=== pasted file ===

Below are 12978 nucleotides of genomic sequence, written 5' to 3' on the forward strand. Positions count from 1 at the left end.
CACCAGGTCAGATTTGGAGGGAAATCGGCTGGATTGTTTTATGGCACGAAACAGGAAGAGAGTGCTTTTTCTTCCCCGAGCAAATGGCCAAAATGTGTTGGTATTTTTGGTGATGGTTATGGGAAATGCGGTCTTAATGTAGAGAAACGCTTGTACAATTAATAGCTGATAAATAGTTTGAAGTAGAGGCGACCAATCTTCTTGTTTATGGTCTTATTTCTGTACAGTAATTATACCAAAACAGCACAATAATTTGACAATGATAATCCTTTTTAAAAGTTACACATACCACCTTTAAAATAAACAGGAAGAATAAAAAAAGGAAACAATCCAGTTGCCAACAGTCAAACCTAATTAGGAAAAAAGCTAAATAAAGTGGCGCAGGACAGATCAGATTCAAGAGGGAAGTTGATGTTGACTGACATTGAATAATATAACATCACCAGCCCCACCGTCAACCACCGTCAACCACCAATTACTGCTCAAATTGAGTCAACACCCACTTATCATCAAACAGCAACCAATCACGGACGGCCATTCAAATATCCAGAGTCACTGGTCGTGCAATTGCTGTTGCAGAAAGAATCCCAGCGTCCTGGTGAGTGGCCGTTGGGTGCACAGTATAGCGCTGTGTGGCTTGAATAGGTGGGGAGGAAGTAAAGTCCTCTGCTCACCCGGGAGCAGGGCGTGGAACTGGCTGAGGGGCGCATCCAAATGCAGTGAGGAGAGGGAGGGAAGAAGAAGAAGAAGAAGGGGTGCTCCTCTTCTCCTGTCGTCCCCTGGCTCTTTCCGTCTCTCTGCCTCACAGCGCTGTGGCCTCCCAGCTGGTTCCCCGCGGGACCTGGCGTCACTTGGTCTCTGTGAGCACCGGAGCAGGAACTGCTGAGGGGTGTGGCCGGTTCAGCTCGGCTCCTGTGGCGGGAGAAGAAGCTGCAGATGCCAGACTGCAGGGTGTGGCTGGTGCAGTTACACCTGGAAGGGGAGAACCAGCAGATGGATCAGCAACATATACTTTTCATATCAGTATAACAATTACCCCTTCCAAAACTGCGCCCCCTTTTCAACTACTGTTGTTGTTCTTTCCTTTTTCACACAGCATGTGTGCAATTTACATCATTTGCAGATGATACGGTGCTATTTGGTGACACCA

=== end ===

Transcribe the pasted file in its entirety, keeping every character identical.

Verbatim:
Below are 12978 nucleotides of genomic sequence, written 5' to 3' on the forward strand. Positions count from 1 at the left end.
CACCAGGTCAGATTTGGAGGGAAATCGGCTGGATTGTTTTATGGCACGAAACAGGAAGAGAGTGCTTTTTCTTCCCCGAGCAAATGGCCAAAATGTGTTGGTATTTTTGGTGATGGTTATGGGAAATGCGGTCTTAATGTAGAGAAACGCTTGTACAATTAATAGCTGATAAATAGTTTGAAGTAGAGGCGACCAATCTTCTTGTTTATGGTCTTATTTCTGTACAGTAATTATACCAAAACAGCACAATAATTTGACAATGATAATCCTTTTTAAAAGTTACACATACCACCTTTAAAATAAACAGGAAGAATAAAAAAAGGAAACAATCCAGTTGCCAACAGTCAAACCTAATTAGGAAAAAAGCTAAATAAAGTGGCGCAGGACAGATCAGATTCAAGAGGGAAGTTGATGTTGACTGACATTGAATAATATAACATCACCAGCCCCACCGTCAACCACCGTCAACCACCAATTACTGCTCAAATTGAGTCAACACCCACTTATCATCAAACAGCAACCAATCACGGACGGCCATTCAAATATCCAGAGTCACTGGTCGTGCAATTGCTGTTGCAGAAAGAATCCCAGCGTCCTGGTGAGTGGCCGTTGGGTGCACAGTATAGCGCTGTGTGGCTTGAATAGGTGGGGAGGAAGTAAAGTCCTCTGCTCACCCGGGAGCAGGGCGTGGAACTGGCTGAGGGGCGCATCCAAATGCAGTGAGGAGAGGGAGGGAAGAAGAAGAAGAAGAAGGGGTGCTCCTCTTCTCCTGTCGTCCCCTGGCTCTTTCCGTCTCTCTGCCTCACAGCGCTGTGGCCTCCCAGCTGGTTCCCCGCGGGACCTGGCGTCACTTGGTCTCTGTGAGCACCGGAGCAGGAACTGCTGAGGGGTGTGGCCGGTTCAGCTCGGCTCCTGTGGCGGGAGAAGAAGCTGCAGATGCCAGACTGCAGGGTGTGGCTGGTGCAGTTACACCTGGAAGGGGAGAACCAGCAGATGGATCAGCAACATATACTTTTCATATCAGTATAACAATTACCCCTTCCAAAACTGCGCCCCCTTTTCAACTACTGTTGTTGTTCTTTCCTTTTTCACACAGCATGTGTGCAATTTACATCATTTGCAGATGATACGGTGCTATTTGGTGACACCA